The government has announced Rajiv Gandhi Equity Savings Scheme (RGESS) with an objective of encouraging flow of savings of small investors in domestic capital market.
Eligible investors will get an additional tax benefit of up to Rs 5,150 under section 80CCG by investing up to Rs 50,000 in RGESS-eligible securities and mutual fund schemes. This benefit is over and above the benefits available under section 80C.
Deduction under section 80CCG is available on 50 per cent of the amount invested. The benefit is in addition to deduction available under section section 80C. For example, if one invests Rs 50,000 under RGESS, the amount eligible for tax deduction from his income will be Rs 25,000. If one invest Rs 40,000 under RGESS, the amount eligible for tax deduction will be Rs 20,000. So he may save about Rs 2,500, Rs 5,000 and Rs 7,500 for 10 per cent, 20 per cent and 30 per cent income tax slabs, respectively, under this scheme.
Mutual fund houses have lined up exclusive schemes that would invest in RGESS-eligible securities.
But do RGESS schemes, which do not have any track record of performance, make sense for first-time equity investors, regardless of the small tax benefit? Or whether investors should forego the tax benefit and stick to investing in equity funds with proven track record?
New equity investors earlier used to subscribe to equity-linked saving schemes (ELSS) of mutual funds for an equity exposure and tax benefits it provides under section 80C.
Due to retail investors’ interest in equity investment hitting a low, the government has given tax exemption through RGESS to make equity investing look attractive to common man.
The return given by RGESS after three years will depend on same factors as an equity fund, but the fund performance may vary due to RGESS fund manager’s performance. Smaller fund size may also put constraints on the fund’s performance in the initial three years.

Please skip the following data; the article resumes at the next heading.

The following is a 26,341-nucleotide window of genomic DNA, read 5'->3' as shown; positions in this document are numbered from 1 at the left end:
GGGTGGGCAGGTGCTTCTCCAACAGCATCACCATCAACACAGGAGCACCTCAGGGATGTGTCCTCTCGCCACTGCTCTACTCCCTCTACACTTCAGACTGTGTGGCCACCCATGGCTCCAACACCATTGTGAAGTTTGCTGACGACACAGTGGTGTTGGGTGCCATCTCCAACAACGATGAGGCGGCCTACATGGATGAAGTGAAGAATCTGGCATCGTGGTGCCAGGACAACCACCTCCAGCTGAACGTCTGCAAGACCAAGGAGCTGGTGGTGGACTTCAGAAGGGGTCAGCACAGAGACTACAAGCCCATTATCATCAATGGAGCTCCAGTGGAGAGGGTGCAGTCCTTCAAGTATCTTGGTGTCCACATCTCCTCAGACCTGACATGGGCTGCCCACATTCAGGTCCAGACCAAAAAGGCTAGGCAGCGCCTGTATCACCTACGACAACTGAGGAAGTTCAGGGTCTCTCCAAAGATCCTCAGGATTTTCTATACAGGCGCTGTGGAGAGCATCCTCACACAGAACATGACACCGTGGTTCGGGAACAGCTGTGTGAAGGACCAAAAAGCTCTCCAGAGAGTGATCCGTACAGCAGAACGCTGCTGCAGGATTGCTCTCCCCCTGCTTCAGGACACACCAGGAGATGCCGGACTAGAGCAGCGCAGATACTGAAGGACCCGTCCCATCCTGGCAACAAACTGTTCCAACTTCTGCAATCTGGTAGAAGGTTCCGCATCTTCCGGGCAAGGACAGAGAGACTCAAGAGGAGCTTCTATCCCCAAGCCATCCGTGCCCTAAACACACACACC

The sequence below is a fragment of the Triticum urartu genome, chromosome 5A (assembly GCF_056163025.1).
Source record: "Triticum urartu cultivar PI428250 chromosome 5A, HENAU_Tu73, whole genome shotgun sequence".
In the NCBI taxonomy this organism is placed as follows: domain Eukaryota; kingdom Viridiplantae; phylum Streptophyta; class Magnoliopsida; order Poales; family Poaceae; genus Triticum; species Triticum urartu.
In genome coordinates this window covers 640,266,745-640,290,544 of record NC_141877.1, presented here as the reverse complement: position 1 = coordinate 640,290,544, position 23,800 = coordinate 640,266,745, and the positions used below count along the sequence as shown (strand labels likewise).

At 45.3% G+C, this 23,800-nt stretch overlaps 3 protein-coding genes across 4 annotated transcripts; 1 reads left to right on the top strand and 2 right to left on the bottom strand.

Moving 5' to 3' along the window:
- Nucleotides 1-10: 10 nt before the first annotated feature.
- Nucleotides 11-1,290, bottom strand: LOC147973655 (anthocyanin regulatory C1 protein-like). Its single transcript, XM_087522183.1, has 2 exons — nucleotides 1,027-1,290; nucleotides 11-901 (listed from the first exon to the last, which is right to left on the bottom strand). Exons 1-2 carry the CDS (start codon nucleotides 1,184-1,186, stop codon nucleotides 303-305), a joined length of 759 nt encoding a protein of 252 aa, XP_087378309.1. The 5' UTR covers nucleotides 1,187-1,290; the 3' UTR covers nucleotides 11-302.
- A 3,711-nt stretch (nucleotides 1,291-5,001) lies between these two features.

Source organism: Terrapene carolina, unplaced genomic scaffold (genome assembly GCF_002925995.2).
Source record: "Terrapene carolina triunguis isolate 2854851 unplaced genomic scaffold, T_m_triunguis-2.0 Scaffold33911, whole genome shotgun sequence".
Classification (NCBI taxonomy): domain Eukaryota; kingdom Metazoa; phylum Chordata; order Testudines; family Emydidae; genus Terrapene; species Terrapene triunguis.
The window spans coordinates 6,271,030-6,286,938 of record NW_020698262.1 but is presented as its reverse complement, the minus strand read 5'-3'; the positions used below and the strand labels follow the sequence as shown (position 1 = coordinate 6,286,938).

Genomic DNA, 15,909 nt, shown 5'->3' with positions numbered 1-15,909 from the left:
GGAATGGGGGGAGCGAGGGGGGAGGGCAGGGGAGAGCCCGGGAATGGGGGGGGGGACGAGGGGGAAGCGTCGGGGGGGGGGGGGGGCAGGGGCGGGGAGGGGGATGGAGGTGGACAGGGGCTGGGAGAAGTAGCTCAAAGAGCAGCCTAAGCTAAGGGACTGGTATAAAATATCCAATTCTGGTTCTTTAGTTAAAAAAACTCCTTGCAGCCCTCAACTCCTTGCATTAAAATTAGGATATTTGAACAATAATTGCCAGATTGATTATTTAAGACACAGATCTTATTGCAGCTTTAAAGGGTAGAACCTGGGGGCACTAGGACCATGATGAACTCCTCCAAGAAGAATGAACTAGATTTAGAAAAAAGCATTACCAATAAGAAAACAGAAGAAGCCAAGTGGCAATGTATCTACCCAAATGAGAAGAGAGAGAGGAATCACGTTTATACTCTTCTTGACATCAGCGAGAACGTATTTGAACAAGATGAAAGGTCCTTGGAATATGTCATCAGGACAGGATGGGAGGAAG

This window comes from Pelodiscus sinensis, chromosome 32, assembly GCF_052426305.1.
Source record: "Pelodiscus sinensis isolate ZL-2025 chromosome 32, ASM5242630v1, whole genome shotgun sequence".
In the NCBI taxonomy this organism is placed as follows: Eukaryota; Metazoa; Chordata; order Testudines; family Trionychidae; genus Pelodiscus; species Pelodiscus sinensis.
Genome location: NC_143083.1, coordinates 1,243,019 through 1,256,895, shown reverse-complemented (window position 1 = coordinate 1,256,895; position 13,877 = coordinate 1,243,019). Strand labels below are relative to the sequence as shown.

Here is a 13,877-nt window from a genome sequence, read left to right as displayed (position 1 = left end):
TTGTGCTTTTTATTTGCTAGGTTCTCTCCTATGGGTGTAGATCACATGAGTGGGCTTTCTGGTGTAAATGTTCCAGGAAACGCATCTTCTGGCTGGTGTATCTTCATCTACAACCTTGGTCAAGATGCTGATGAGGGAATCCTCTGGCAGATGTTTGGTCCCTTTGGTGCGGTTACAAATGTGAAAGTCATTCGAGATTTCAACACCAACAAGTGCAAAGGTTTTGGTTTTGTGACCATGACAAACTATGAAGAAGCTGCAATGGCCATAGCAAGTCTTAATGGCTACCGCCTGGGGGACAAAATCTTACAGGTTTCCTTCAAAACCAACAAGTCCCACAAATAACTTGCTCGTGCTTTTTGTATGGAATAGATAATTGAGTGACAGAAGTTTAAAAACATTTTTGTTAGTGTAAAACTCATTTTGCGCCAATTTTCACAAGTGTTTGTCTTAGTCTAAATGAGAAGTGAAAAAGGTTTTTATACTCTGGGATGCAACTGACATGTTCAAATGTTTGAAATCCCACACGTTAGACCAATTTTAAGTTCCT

In RGESS, eligible investors are those first-time equity investors whose taxable annual income is less than Rs 10 lakh.
Equity funds with 10-year track record against RGESS with no proven track record have given return of close to 25-30 per cent.
Schemes like HDFC Top 200 by HDFC Mutual Fund has given a 10-year return of 29.18 per cent and Reliance Growth Fund a return of 31.79 per cent.
The RGESS funds announced so far are either index-based funds or equity funds. Index-based fund options include SBI Sensex ETF – an exchange-traded fund (ETF) tracking BSE Sensex by SBI Mutual Fund and UTI RGESS Fund – a three-year close-ended index fund tracking NSE’s Nifty by UTI Mutual Fund.
Quantum Index Fund from Quantum Mutual Fund also qualifies under RGESS, Quantum Mutual Fund said in a statement. It is an open-ended ETF tracking S&P CNX Nifty (Nifty), which is diversified across 50 stocks.
Jimmy Patel, CEO, Quantum Mutual Fund, said, “For a new investor, investing in an index fund may be a good option. These funds invest in stocks of companies in such a way that it has an index as an underlying security. It follows passive investment strategy, a financial strategy in which a fund manager invests in accordance with a pre-determined strategy that doesn’t involve any forecasting. The idea is to minimise investing fees and to avoid the adverse consequences of failing to correctly anticipate the future.”
RGESS equity fund options include DSP BlackRock Mutual Fund’s DSP BR RGESS Series 1 – a three-year close-ended equity fund – and IDBI Mutual Fund’s IDBI RGESS Series 1 Plan A – a three-year close-ended equity fund.
Investors should take a call on RGESS after seeing the performance of the fund in first two years and meanwhile invest in an equity fund with an established track record.
Even ELSS schemes would be good for investment as they would still enjoy the tax benefit and also give good returns. Sundaram Tax Saver Fund from Sundaram Mutual Fund has given a return of 18.8 per cent since inception in November 1999.
Still if somebody wants to invest in new RGESS scheme, the index-based funds would be much better against the actively managed equity funds because index returns are in line with market returns, whereas, equity fund returns could be much better or much worse.